But Argent says that the 184 cm Badger has a 36 meter sidecut radius.
In case you aren’t up on current sidecut numbers these days, that’s really big. As in, that’s longer than every other ski in the “All-Mountain Chargers” section of our Winter Buyer’s Guide, and by a good margin.
We know that that “36 m” number is going to have some people breathing pretty hot and heavy. But we also doubt that many (or any) of those same folks tend to mount their skis at -1.4 cm.
So … ?
Some Questions / Things We’re Curious about
(1) How playful and / or forgiving vs. directional and demanding is the Badger?
(2) Most skis use titanal (an aluminum alloy) if they use metal, but the Badger uses stainless steel. Will we be able to notice any significant differences between it and titanal skis?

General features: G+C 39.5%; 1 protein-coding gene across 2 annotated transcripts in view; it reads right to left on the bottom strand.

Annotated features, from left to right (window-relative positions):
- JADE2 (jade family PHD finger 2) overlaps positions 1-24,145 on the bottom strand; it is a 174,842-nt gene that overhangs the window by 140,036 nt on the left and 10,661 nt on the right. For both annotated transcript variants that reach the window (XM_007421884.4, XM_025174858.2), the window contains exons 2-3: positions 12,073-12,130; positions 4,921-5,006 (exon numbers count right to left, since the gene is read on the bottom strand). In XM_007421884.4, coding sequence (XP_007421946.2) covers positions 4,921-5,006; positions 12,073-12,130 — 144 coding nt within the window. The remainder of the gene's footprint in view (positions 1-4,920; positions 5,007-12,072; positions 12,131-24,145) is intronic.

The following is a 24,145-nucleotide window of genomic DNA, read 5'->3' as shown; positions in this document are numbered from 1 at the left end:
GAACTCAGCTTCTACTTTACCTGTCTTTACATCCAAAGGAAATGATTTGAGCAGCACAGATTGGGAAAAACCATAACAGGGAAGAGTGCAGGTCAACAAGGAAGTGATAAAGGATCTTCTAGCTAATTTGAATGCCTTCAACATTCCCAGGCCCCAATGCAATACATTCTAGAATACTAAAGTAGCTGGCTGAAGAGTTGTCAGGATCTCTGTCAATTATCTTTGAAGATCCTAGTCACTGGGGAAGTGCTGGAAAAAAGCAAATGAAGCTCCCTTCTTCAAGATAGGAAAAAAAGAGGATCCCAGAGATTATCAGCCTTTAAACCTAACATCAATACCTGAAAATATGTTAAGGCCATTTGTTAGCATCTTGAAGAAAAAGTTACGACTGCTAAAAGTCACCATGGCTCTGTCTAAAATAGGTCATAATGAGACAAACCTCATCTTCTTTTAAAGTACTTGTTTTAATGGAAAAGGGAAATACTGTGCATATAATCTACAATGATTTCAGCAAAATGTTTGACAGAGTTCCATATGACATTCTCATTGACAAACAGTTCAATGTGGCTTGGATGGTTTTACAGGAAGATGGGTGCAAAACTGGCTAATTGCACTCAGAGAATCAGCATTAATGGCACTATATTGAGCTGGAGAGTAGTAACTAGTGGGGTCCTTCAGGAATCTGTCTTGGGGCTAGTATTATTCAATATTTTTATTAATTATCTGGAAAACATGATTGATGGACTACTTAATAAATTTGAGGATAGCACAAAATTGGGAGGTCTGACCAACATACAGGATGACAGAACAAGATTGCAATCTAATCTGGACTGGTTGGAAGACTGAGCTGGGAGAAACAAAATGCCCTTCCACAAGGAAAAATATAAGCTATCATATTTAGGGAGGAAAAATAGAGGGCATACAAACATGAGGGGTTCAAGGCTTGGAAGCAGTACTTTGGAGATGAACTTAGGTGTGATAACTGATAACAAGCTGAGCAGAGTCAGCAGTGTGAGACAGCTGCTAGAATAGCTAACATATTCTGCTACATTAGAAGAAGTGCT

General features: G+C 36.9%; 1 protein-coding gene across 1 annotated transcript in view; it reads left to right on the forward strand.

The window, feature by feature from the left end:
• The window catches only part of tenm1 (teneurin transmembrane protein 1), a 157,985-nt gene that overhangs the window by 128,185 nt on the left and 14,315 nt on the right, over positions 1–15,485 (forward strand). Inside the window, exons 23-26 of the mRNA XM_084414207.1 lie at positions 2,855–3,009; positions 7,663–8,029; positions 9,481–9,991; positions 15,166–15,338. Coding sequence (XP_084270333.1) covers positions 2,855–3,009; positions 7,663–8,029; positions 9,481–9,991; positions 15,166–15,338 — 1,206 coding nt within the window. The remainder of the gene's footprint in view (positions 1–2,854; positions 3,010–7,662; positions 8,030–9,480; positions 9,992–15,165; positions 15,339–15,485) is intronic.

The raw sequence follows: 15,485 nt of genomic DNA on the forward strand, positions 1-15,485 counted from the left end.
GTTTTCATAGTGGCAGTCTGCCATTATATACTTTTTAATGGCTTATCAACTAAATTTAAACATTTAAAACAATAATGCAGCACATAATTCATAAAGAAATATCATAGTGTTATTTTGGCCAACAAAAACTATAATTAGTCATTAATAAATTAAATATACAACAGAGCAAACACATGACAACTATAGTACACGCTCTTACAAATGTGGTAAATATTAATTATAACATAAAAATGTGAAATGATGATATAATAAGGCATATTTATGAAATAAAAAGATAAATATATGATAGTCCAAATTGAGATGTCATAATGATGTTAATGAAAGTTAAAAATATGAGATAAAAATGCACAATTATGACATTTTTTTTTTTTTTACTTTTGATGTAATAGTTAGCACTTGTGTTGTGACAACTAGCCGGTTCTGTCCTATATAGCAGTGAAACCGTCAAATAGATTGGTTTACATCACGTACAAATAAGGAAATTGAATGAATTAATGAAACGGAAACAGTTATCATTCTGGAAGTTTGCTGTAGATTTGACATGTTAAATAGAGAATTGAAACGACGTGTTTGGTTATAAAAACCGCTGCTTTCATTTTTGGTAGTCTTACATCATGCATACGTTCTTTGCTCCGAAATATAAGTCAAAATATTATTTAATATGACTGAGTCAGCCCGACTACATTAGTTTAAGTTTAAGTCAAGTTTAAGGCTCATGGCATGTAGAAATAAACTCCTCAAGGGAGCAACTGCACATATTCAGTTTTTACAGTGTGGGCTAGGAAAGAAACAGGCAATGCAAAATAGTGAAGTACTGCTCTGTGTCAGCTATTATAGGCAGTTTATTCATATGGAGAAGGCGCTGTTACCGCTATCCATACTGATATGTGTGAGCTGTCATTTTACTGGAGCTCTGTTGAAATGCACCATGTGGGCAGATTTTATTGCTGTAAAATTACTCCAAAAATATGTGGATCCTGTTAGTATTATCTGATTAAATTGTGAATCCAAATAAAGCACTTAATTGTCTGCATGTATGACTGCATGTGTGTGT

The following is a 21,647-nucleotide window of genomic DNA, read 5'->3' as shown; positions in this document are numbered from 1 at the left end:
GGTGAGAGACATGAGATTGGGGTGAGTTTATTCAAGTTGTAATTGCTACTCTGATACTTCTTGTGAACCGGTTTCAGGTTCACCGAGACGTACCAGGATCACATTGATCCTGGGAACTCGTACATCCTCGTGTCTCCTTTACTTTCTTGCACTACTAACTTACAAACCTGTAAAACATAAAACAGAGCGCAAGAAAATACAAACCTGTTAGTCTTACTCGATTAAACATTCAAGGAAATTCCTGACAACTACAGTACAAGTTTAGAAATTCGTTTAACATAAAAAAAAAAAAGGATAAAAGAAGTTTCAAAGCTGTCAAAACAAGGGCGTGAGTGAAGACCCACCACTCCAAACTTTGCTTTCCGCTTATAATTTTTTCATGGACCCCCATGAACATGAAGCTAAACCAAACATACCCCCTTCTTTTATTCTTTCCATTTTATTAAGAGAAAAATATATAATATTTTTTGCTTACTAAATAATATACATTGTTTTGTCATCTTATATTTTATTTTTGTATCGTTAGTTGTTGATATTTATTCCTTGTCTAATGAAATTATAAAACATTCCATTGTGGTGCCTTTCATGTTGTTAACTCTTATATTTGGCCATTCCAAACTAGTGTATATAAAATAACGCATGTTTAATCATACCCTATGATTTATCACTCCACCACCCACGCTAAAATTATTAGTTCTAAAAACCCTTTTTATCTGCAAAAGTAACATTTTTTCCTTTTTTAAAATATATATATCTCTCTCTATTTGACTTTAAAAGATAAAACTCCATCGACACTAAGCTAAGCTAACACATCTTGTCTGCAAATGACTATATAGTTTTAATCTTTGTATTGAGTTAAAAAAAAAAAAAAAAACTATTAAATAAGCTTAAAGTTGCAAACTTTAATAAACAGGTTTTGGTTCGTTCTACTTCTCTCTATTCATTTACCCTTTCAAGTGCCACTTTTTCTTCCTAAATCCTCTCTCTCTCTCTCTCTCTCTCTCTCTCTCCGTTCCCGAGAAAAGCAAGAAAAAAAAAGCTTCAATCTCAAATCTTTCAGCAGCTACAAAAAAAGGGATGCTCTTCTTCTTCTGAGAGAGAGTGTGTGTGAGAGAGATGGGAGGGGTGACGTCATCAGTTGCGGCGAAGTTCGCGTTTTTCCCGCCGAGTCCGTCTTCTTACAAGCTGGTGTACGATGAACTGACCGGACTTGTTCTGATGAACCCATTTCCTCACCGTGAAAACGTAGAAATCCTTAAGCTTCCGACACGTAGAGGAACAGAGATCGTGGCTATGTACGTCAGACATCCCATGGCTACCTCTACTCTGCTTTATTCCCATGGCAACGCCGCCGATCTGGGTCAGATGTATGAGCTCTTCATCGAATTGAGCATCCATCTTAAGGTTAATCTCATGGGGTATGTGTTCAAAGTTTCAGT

(3) Like the Badger, the Prior Husume is a pretty heavy, very stiff ski with a lot of tip taper and little tail taper. The Husume is also a Best Of winner. So how similar or different will the two skis feel?
(4) How intuitive and / or natural does the Badger feel at different mount points? Does it really work well at – 6 cm and also -1?
(5) How difficult or easy is it to bend the Badger into tighter turns? And does it work (at all?) at slower speeds?
Bottom Line (For Now)
One of the cool things about small new brands is that they tend to bring new things to the table. And that definitely seems to be the case with the Argent Badger. It’s a very stiff, pretty heavy ski with a full layer of steel in its layup and a very long stated radius. But it also has a twinned tail and a very progressive recommended mount point.
We’ve never seen anything quite like it, so we’ll be getting it on snow very soon and report back on what we find. Stay tuned…